Simple steps to protect yourself. A lesson in education, awareness and vigilence.
Blockchain Australia recognises the importance of education. Understanding of the cryptocurrency sector helps protect people from unscrupulous and bad actors. We work with regulators and law enforcement to identify and report those who seek to mislead, deceive and defraud consumers.
Unfortunately scams and scammers exist in the cryptocurrency and blockchain sector.
They prey on people’s insecurities, lack of knowledge and are opportunistic. The best defence to these fake opportunities is to be aware of the tactics used to deceive.
Scams take a wide variety of forms from Ponzi schemes, fraudulent initial coin offerings (ICOs), pseudo exchange hacks, pump and dumps, identity theft, giveaways and exit scams.
Things to look out for –
- High returns over short periods of time
- Fake testimonials from Government Departments or celebrities.
- Unsolicited contact through social media channels.
The Golden Rule
A reputable exchange or any private/public organization for that matter, will never solicit you to send cryptocurrency through an email, phone call, web advertisement or otherwise.
How can I spot an investment scam?
Taking simple steps can help you protect yourself.
Scams can often feel legitimate. That’s deliberate. It’s why vigilance is key in identifying fake investment opportunities.
Different tactics can be used but outcomes are often the same. Some investments are completely fake, some divert funds to different uses and others pretend to represent real world businesses.
The adage that “if it sounds too good to be true, it probably is”, remains very relevant in the digital age. Fast returns, promised by strangers, should be considered highly suspicious.
Some tell tale signs?
- Assurances of “no risk” or “low risk” despite a high investment return being promised.
- The ability to change your mind at any time and receive all your money back.
- Inside or special information being shared with you that others are not aware of.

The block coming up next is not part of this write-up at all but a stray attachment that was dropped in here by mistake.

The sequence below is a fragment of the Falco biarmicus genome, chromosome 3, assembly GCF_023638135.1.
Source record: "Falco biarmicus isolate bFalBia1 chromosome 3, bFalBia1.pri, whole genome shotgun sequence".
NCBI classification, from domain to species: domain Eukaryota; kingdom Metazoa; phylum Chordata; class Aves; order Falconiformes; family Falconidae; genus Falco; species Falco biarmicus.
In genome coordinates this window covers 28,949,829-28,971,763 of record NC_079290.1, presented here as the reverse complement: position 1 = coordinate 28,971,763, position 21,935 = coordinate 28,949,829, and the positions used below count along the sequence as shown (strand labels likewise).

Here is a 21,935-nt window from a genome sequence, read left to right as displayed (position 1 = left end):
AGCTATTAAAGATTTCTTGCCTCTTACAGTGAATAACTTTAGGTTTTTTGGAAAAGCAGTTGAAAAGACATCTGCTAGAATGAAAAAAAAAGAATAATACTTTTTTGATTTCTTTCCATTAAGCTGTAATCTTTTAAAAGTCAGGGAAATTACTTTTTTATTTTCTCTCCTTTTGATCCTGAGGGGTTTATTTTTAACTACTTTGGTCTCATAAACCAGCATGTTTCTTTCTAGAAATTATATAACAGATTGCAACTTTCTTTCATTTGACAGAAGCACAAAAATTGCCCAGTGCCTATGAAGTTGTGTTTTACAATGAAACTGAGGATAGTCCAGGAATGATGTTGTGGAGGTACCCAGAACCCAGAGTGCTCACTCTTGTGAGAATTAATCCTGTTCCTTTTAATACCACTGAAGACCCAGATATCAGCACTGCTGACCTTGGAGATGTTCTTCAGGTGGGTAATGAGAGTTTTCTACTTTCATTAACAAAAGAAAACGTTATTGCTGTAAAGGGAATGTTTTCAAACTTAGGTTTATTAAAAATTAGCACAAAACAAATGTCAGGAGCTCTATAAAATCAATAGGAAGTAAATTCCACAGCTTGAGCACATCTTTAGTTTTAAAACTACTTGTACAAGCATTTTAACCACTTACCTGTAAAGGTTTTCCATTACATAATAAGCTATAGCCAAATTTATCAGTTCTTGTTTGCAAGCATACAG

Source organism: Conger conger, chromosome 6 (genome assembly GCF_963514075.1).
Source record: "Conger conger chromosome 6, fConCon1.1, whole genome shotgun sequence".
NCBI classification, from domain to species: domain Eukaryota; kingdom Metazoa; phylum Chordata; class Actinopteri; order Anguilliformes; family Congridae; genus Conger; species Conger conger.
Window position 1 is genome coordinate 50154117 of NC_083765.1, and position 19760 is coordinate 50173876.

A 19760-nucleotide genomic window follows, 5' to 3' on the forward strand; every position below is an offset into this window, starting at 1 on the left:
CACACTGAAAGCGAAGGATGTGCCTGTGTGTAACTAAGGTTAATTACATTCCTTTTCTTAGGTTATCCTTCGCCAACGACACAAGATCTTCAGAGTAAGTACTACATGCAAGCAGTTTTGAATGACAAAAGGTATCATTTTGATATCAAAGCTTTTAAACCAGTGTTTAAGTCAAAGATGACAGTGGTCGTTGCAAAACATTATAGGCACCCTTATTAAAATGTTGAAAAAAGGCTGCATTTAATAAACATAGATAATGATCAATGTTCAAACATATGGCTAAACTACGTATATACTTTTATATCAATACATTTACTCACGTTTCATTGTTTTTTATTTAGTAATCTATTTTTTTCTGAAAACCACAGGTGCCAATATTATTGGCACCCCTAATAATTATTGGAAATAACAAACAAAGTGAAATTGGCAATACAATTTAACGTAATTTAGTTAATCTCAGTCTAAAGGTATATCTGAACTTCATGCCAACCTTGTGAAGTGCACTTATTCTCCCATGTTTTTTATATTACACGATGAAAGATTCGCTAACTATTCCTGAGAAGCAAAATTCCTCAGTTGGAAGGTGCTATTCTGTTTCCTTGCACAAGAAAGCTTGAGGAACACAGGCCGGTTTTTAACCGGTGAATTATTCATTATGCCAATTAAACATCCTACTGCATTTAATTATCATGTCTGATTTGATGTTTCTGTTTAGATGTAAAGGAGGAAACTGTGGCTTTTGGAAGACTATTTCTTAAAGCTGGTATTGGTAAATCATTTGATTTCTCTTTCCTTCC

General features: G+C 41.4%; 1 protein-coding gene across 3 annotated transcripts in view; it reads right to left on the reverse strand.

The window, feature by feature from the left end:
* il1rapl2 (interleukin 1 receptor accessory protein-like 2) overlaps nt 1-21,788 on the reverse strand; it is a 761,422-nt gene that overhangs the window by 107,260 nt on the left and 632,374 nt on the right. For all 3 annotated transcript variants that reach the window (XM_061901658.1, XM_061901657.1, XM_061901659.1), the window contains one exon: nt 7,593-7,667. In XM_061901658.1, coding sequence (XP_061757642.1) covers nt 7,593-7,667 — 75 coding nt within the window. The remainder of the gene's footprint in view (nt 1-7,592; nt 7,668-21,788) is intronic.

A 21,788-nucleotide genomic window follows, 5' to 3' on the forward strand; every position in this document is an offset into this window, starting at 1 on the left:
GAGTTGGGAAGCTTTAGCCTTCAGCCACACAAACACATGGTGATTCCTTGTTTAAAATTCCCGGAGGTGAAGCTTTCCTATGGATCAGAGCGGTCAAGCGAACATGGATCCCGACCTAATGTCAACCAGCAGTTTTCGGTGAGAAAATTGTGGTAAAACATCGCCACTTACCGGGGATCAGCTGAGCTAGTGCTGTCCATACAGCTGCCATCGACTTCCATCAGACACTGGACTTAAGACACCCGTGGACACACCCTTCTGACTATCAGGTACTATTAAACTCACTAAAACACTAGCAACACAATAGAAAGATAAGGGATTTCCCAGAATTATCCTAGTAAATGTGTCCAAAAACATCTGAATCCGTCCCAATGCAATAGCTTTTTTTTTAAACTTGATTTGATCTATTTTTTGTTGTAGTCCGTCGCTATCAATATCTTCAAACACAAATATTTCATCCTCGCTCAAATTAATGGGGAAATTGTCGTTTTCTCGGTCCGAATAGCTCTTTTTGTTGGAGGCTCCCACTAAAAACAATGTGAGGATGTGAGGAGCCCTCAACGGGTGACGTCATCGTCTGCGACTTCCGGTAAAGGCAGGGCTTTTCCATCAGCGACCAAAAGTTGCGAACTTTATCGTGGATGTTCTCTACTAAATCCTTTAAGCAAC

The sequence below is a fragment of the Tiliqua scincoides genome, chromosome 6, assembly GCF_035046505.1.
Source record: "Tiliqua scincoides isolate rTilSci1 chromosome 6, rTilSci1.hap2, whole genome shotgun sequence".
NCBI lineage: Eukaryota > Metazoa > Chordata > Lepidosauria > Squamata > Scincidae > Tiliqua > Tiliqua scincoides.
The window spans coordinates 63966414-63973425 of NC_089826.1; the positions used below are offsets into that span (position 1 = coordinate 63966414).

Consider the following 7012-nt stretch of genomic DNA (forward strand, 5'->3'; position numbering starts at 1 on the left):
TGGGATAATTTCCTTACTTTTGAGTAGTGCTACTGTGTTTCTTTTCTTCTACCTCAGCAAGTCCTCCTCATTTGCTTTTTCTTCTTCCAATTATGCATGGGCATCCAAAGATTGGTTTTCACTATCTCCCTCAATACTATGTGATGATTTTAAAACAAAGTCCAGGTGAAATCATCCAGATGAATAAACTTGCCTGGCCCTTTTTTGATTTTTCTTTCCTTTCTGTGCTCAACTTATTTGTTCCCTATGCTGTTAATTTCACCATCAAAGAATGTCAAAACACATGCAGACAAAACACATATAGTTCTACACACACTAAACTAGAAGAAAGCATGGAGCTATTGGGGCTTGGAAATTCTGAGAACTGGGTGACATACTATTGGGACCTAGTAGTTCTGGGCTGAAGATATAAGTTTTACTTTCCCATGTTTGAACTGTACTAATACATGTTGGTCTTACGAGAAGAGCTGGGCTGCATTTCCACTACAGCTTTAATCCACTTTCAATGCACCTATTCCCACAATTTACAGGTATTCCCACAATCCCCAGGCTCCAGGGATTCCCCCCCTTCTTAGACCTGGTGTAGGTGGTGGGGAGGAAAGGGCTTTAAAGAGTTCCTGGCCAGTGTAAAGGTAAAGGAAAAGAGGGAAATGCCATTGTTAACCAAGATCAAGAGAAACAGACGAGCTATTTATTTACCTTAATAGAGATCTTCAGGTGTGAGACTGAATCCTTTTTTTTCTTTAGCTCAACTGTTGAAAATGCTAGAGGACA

Always get independent financial advice before you invest.
Why is it difficult to shut these scams down?
The nature of scams is that they are fast moving and meant to deceive. For that reason it’s often difficult for regulators to provide absolute protection and for industries to protect consumers in all instances.
In a digital world identifying an entity’s incorporated location and what laws apply to it can be difficult.
Many scams are instigated overseas, delivered online and targeted online payment into offshore accounts. Some, utilise cryptocurrency as the lure or as a payment channel.
THIRD PARTY INFORMATION
ASIC’s OFFERlist database
See if the company has lodged a prospectus with ASIC.
ASIC List – Companies you should not deal with
Make sure the company name is not on our list.
AUSTRAC: New SMR Guidance Resources
Social media is not always social
Many scammers utilise social media channels to contact victims. They do so because it’s easy. They can pretend to be your friend, they may first gather information about you in order to create a sense of familiarity. They may impersonate others.
Report fake accounts and block requests that don’t look real. Be careful and make sure your privacy settings are up to date on your social media accounts.
High pressure tactics are common
Are you emailed or called often? Are the messages your receiving warning you about time running out?